Purba Ray
Guest Article

Is this the end of the era of office coffee machines, the favoured mingling spot of the plebs?

I will not use the term ‘the new normal’. It has unintended consequences, like eyes popping out, hair falling off, self-combustion.

If you're lucky enough to still have your job, you can forget about going back to a workplace you left behind in March. Of course, you know it. But a part of you thinks it's a figment of your overreaction, mixed with a dollop of unhealthy pessimism. Lack of sunlight, working from bed and Zoom call fatigue may have helped further these conditions. If you're hearing ‘am I audible’, ‘why can’t I see anyone on the screen’ even in your dreams, congratulations! You're one of the blessed ones who's able to sleep.

I will not use the term ‘the new normal'. It has unintended consequences, like eyes popping out with anger, hair falling off in desperation, self-combustion, because nothing is normal about this year that feels like a prison sentence.

I'm sure the first few weeks of working from home were ecstatic. Not having to get out of your as soft as your mum’s touch pyjamas with half a dozen holes. Bidding adieu to the soul crushing commute. Feeling like a squashed tomato in between a sandwich of sweaty human bodies, their hot putrid breath caressing your terrified neck. Reaching the office with your foot as trampled as your dignity.

One not so fine day your ecstasy tires of your hourly commutes to the refrigerator. The intense conversations with your wall are no longer edifying. Things get so bad, you even start missing the nasty lot of your colleagues, longing to feel alive and prickling with indignation with their incessant snarkiness.

Now you can’t wait go back to your workplace, reunite with your desk that you haven’t cleared in years, run your fingers lovingly in the drawers crammed with plastic forks and spoons from ordered-in meals, green tea sachets covered with mould, a bar of half melted chocolate. Hover near the coffee vending machine waiting for your crush to turn up so that you could pretend to ignore him yet again.

Umm... not happening! Should’ve confessed your feelings in 2019 itself.

While nature was healing, your bright, cheerful, bubbly dying to mingle office space turned into an introvert that shuns social contact like Arnab shuns responsible journalism. You will be returning to closed cubicles, colleagues who have moved back to their hometowns because they couldn’t afford city living anymore, and a missing coffee vending machine. Maybe the cafe will be gone too now that your workplace has downsized to size XXS.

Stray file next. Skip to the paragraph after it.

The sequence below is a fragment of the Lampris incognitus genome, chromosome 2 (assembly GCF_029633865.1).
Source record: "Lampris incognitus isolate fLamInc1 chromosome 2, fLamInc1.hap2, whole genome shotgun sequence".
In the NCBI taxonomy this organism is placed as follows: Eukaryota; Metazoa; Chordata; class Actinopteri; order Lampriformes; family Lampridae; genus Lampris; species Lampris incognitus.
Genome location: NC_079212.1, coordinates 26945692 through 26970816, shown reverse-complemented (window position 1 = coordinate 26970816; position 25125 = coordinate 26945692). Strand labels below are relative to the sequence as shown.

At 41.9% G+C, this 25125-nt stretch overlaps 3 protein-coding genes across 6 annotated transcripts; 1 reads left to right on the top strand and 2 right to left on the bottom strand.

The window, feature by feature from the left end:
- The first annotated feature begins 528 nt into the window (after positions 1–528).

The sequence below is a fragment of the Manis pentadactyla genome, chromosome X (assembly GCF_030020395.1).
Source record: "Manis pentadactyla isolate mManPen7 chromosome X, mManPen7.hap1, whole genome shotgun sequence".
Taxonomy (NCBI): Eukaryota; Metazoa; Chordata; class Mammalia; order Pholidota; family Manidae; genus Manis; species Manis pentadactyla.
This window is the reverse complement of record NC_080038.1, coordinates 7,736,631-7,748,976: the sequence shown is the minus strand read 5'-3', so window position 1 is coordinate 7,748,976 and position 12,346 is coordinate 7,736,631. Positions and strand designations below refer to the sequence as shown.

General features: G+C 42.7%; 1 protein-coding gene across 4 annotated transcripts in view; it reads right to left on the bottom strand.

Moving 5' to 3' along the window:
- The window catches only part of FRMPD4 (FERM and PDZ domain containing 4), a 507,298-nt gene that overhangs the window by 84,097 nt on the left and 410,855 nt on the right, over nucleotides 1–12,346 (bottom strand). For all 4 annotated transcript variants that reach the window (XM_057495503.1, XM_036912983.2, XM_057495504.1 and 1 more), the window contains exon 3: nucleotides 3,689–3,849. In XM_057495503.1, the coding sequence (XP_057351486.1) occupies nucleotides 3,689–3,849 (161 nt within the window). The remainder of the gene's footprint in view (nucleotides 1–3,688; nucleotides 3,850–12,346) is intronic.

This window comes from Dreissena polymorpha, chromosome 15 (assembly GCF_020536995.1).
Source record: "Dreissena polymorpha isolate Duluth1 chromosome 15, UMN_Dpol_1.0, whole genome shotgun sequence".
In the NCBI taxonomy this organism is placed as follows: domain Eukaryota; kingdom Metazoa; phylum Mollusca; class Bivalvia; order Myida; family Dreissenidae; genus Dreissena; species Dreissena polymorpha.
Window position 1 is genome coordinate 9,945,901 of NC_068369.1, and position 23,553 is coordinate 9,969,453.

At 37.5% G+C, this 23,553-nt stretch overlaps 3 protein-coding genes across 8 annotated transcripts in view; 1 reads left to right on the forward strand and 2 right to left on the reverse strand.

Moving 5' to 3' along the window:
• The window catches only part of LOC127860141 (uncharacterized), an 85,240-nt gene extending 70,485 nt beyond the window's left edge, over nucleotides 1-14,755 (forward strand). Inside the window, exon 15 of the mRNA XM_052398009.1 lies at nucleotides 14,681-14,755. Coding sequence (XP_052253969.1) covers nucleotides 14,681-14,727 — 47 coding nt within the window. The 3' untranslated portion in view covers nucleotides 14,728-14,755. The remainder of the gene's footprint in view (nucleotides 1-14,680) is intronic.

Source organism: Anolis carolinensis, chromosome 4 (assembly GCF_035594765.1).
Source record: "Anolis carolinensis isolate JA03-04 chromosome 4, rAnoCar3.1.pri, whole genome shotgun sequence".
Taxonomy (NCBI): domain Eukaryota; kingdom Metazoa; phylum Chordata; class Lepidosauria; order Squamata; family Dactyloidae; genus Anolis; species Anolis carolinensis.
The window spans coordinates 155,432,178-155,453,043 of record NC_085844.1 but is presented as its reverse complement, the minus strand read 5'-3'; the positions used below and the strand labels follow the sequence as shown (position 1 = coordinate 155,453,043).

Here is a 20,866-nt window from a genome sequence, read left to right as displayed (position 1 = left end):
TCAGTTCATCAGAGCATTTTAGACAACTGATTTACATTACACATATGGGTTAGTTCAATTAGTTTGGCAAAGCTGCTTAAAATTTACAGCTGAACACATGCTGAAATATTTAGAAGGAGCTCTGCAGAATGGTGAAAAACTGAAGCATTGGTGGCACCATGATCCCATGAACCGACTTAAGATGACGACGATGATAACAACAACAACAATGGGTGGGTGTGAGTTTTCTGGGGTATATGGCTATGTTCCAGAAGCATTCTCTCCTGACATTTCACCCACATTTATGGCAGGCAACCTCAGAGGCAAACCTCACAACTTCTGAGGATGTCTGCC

Imagine having no excuse to take hourly breaks sipping your fifth cup since morning, making small talk with your colleagues. With the coffee machine gone, how will you find out about Vikas’s herpes? And why Shaina’s been walking with a limp these days. The horror of having instant coffee must already be giving you acidity!

The coffee dispenser is not just a machine that spouts mostly mediocre coffee with the push of a few buttons. This is where your cold-hearted, dead fish eyed workmates turn into humans with feelings. As you wait for your coffee to brew with half a dozen caffeine craving colleagues, this vending machine becomes a metaphor for discourse beyond the huddle of conference rooms and cubicles.

Away from the watchful eyes of your manager, conditions become ripe for unburdening of stress and sharing of bubbling ideas. You get piping hot tips on how to hone your gladiatorial skills, develop zen-like patience for your boss’s monologues that s/he loves to call a ‘meeting’. You find an unlikely ally in a workmate you’d long dismissed as stand-offish as you both inhale the heady aroma of the Americano and smile.

And it is interactions like these that transforms your dull as a cardboard workplace into a lively space that nurtures, energises. You curse Mondays, your nine to forever that feels like a sentence, yet you turn up bleary eyed but raring to go.

If your work from home arrangement is making you feel isolated, listless, drained of energy of late, it’s because no technology can replace the feel good factor you get from your support circle, who motivate you to push your lazy ass harder. The most creative ideas don’t come from sitting in front of your monitor. They come from hallway and cafeteria discussions.

With social distancing becoming the norm and workspaces on a restructuring and downsizing spree, your favourite coffee vending machine may become a relic of a happy past. But what will never alter is that we're social animals, unless you are an introvert. No man or woman is an island. You may now have to wait for your crush at the UV sterilisation station. The counselling sessions that calmed you, will become masked affairs. You may have to find a new influence circle, and you will in a matter of time.

So, cheer up. Brace yourself for office wapsi and a walk through a sanitisation tunnel, thermal scanners to prove your purity to your organisation. Don’t forget to sigh with gratitude that this is the 21st century. Otherwise, you would have been expected to walk through fire.

(Nearly funny. Almost liberal. Rarely serious. Purba Ray, columnist for Arré and The Quint, likes to keep a safe distance from perfection as she opines on every damn thing. She tweets from the handle Ray Stings.)